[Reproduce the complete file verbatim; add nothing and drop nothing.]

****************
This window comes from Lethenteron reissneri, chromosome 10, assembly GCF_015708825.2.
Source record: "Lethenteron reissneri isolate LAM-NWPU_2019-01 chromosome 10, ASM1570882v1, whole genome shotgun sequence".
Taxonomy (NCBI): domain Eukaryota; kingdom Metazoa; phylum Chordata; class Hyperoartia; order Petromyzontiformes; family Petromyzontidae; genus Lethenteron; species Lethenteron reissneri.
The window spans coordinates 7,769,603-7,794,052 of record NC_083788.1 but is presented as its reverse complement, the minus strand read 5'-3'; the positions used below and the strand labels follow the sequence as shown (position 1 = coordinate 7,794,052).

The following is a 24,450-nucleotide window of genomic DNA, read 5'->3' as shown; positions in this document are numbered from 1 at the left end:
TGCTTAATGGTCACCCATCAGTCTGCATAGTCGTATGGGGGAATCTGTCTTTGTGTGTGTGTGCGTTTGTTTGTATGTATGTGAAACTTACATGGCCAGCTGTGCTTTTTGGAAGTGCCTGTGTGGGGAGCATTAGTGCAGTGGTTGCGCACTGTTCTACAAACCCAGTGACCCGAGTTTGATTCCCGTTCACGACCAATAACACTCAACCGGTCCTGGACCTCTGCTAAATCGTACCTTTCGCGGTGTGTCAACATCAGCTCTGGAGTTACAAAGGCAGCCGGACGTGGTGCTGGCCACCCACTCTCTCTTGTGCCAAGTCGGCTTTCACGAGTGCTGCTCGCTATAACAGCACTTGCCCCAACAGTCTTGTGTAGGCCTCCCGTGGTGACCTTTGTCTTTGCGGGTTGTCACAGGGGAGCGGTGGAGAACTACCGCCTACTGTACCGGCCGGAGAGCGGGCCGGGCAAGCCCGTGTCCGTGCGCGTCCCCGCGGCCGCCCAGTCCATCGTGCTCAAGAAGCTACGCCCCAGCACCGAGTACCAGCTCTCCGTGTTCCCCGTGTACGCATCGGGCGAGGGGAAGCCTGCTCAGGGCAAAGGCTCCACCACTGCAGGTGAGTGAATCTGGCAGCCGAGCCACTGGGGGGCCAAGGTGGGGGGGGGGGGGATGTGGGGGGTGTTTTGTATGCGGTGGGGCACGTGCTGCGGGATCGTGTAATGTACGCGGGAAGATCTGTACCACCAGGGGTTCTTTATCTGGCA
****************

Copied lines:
This window comes from Lethenteron reissneri, chromosome 10, assembly GCF_015708825.2.
Source record: "Lethenteron reissneri isolate LAM-NWPU_2019-01 chromosome 10, ASM1570882v1, whole genome shotgun sequence".
Taxonomy (NCBI): domain Eukaryota; kingdom Metazoa; phylum Chordata; class Hyperoartia; order Petromyzontiformes; family Petromyzontidae; genus Lethenteron; species Lethenteron reissneri.
The window spans coordinates 7,769,603-7,794,052 of record NC_083788.1 but is presented as its reverse complement, the minus strand read 5'-3'; the positions used below and the strand labels follow the sequence as shown (position 1 = coordinate 7,794,052).

The following is a 24,450-nucleotide window of genomic DNA, read 5'->3' as shown; positions in this document are numbered from 1 at the left end:
TGCTTAATGGTCACCCATCAGTCTGCATAGTCGTATGGGGGAATCTGTCTTTGTGTGTGTGTGCGTTTGTTTGTATGTATGTGAAACTTACATGGCCAGCTGTGCTTTTTGGAAGTGCCTGTGTGGGGAGCATTAGTGCAGTGGTTGCGCACTGTTCTACAAACCCAGTGACCCGAGTTTGATTCCCGTTCACGACCAATAACACTCAACCGGTCCTGGACCTCTGCTAAATCGTACCTTTCGCGGTGTGTCAACATCAGCTCTGGAGTTACAAAGGCAGCCGGACGTGGTGCTGGCCACCCACTCTCTCTTGTGCCAAGTCGGCTTTCACGAGTGCTGCTCGCTATAACAGCACTTGCCCCAACAGTCTTGTGTAGGCCTCCCGTGGTGACCTTTGTCTTTGCGGGTTGTCACAGGGGAGCGGTGGAGAACTACCGCCTACTGTACCGGCCGGAGAGCGGGCCGGGCAAGCCCGTGTCCGTGCGCGTCCCCGCGGCCGCCCAGTCCATCGTGCTCAAGAAGCTACGCCCCAGCACCGAGTACCAGCTCTCCGTGTTCCCCGTGTACGCATCGGGCGAGGGGAAGCCTGCTCAGGGCAAAGGCTCCACCACTGCAGGTGAGTGAATCTGGCAGCCGAGCCACTGGGGGGCCAAGGTGGGGGGGGGGGGGATGTGGGGGGTGTTTTGTATGCGGTGGGGCACGTGCTGCGGGATCGTGTAATGTACGCGGGAAGATCTGTACCACCAGGGGTTCTTTATCTGGCA